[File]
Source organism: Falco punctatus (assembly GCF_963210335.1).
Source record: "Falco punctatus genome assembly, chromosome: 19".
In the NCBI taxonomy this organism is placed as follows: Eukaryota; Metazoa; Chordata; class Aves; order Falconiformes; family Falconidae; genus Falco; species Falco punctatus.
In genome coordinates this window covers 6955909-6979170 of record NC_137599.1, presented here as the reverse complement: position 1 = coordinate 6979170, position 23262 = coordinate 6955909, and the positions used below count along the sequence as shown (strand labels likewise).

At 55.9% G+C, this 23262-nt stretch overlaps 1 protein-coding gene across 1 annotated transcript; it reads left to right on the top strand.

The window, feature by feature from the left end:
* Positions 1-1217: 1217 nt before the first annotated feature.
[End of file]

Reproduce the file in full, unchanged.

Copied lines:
Source organism: Falco punctatus (assembly GCF_963210335.1).
Source record: "Falco punctatus genome assembly, chromosome: 19".
In the NCBI taxonomy this organism is placed as follows: Eukaryota; Metazoa; Chordata; class Aves; order Falconiformes; family Falconidae; genus Falco; species Falco punctatus.
In genome coordinates this window covers 6955909-6979170 of record NC_137599.1, presented here as the reverse complement: position 1 = coordinate 6979170, position 23262 = coordinate 6955909, and the positions used below count along the sequence as shown (strand labels likewise).

At 55.9% G+C, this 23262-nt stretch overlaps 1 protein-coding gene across 1 annotated transcript; it reads left to right on the top strand.

The window, feature by feature from the left end:
* Positions 1-1217: 1217 nt before the first annotated feature.